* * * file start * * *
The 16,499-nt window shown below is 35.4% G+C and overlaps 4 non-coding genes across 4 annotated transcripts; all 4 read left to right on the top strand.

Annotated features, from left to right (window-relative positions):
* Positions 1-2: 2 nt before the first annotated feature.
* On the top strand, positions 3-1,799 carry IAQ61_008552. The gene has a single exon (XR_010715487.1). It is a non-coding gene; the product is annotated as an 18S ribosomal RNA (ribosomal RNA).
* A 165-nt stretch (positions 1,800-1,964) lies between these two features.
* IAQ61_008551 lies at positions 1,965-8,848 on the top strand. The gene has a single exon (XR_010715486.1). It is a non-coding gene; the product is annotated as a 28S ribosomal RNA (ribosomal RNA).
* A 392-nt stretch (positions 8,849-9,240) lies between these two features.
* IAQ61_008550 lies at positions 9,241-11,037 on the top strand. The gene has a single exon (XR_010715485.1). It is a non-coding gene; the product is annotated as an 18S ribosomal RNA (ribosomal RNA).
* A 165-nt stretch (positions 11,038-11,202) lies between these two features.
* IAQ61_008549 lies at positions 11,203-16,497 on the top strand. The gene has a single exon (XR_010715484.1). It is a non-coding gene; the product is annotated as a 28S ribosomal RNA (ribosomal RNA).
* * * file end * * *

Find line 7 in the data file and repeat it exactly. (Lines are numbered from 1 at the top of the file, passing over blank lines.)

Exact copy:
* A 392-nt stretch (positions 8,849-9,240) lies between these two features.